Thursday, November 17, 2005

Hard Hits: The MVP Double Standard

This past week, writers who cover Major League Baseball handed out the MVP awards. The AL winner was Yankee third baseman Alex Rodriguez while the NL recipient was Cardinal first baseman Albert Pujols. While both were very deserving, this writer can't help but wonder what the criteria actually is for selecting the respective league's best players.

I always thought MVP meant 'most valuable' to your team. Ask most rational Yankee fans who the team's most indispensable player was and Mariano Rivera's name will come up often. Without the game's best closer, the Bronx Bombers don't come close to making the postseason for the 11th straight year. In fact, they probably would have finished around .500 which tells you something about how much they depended on Rivera.

Of course, most traditionalists will say that a pitcher who comes in to record three outs can't be as valuable as an everyday position player like A-rod. But without Rivera saving the Yankees' bacon time and time again, none of the gaudy offensive numbers Rodriguez put up wouldn't have mattered. Neither would the offensive support from Gary Sheffield, Hideki Matsui or Jason Giambi.

It doesn't take away from what A-rod accomplished in 2005. He was every bit the superstar the Yanks thought they had acquired for Alfonso Soriano a year earlier. His 48 homers ranked first in the AL just ahead of runner-up David Ortiz' 47. He also finished fourth in RBI's with 130, 18 behind league Leader Ortiz.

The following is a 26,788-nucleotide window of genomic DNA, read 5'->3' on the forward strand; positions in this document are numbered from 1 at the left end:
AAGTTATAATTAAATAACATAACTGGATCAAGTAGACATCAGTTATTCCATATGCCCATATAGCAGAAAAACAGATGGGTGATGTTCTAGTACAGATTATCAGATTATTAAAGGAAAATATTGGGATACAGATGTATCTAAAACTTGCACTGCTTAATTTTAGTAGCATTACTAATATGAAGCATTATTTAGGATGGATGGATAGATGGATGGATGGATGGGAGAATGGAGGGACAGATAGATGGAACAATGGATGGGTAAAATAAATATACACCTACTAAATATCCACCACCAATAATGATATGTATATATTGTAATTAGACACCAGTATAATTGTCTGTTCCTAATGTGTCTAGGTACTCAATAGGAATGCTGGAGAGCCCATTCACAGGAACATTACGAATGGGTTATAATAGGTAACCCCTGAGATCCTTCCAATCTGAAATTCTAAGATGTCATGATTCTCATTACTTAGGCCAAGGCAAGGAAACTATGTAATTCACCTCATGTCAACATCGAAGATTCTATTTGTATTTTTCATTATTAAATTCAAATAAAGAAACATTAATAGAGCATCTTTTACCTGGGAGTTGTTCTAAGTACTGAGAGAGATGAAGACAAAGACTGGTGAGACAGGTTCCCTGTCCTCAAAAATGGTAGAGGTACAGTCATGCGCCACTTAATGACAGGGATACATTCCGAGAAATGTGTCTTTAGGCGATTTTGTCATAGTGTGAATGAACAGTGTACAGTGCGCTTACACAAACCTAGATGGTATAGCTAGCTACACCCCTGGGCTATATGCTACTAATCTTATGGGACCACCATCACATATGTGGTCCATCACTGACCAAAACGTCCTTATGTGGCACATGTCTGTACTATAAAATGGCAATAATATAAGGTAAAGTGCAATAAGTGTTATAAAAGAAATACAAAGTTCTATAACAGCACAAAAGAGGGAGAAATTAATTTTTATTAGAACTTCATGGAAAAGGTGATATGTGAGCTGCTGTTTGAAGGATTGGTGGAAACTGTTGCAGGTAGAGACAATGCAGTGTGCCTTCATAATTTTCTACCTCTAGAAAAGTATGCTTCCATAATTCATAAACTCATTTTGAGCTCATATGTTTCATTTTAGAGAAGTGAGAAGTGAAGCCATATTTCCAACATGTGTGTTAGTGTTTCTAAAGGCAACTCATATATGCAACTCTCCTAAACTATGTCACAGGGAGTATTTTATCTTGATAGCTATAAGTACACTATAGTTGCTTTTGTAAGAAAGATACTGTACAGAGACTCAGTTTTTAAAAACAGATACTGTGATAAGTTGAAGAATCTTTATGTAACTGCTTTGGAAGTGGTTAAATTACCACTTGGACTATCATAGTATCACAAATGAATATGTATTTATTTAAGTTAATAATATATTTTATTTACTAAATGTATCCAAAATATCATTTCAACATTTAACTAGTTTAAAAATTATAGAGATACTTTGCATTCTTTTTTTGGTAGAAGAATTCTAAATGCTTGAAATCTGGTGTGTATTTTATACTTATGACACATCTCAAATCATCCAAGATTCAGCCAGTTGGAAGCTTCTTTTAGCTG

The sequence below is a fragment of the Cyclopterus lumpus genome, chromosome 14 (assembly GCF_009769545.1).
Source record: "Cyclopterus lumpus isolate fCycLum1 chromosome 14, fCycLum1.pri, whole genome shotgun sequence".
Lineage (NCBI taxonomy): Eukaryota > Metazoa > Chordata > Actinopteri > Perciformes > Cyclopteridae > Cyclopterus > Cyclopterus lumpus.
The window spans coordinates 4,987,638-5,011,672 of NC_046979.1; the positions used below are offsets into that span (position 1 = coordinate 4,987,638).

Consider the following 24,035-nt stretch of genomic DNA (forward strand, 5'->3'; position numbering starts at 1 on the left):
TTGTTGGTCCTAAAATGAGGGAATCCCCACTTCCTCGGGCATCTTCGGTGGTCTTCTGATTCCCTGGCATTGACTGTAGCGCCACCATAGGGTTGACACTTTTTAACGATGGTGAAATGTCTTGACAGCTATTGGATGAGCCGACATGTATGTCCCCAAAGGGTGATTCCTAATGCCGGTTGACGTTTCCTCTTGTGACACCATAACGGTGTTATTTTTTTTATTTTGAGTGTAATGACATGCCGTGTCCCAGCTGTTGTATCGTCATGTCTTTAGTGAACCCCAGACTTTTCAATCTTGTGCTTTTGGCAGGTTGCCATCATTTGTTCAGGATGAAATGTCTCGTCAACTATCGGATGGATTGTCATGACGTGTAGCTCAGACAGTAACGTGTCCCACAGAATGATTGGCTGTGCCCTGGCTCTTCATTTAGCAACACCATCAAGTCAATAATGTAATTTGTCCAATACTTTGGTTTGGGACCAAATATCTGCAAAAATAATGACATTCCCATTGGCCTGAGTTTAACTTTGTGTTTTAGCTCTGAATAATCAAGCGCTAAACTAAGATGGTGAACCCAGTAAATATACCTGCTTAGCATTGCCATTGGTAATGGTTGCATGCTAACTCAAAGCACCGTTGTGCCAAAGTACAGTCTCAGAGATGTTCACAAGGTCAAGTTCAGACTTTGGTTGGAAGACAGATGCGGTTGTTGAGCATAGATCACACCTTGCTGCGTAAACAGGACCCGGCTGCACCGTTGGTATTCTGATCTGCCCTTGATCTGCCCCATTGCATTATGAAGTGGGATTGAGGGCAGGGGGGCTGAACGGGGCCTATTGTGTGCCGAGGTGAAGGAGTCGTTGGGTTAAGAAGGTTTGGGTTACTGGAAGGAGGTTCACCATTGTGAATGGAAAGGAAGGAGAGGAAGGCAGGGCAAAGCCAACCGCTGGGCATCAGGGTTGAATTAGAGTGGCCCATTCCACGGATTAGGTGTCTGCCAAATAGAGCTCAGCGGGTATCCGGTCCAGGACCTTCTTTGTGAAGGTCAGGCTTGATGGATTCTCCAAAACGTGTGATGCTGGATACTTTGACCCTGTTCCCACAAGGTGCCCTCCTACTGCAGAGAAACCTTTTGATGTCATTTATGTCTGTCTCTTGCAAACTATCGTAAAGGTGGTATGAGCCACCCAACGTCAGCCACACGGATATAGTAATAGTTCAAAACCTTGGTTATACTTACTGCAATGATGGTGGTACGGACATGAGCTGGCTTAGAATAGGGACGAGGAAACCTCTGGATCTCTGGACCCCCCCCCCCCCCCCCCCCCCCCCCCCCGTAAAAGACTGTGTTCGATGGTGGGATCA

Both A-rod and Big Papi were clutch players for their respective ball clubs. While A-rod's numbers were respectable with runners in scoring position, they didn't measure up to Papi's. Nobody was more dangerous late in ballgames than Boston's slugging designated hitter. I don't have to supply the numbers. By now, you've seen the comparison overkilled on Sportscenter 24/7.

What some voters decided was the ultimate factor in choosing Rodriguez for his second MVP in three years was that he played in the field everyday. While I agree that Rodriguez' defense at third was solid if not spectacular, is that really what determined who won?

Explain to me how these same writers picked Pujols over Gold Glove centerfielder Andruw Jones. I have a ton of respect for what Pujols has accomplished in his career. He's been one of the best hitters I've ever seen. The NLCS Game Five two out ninth inning three-run home run off Houston closer Brad Lidge was as big a playoff homer as you'll see. Even if his team didn't comeback to win the series, it will be remembered.

The St. Louis first baseman finished second in hitting (.335), third in dingers (41)-10 behind major league leader Jones (51) and tied for second in RBI's (117). Jones also led the NL in that category with 128.

No doubt about it a remarkable season for the 25-year-old Pujols, who over his first four years watched Barry Bonds take MVP honors. They don't have much in common except for one thing. Both are paid top dollar for what they do at the plate. Bonds didn't win those awards for his athletic prowess in left field. Long ago when he had good legs, Bonds was a Gold Glove calibre outfielder. If defense were factored into his recent MVP seasons, no way he wins. Ditto for Pujols because while he can play first, it's not what he's known for. That might explain the 14 errors he had.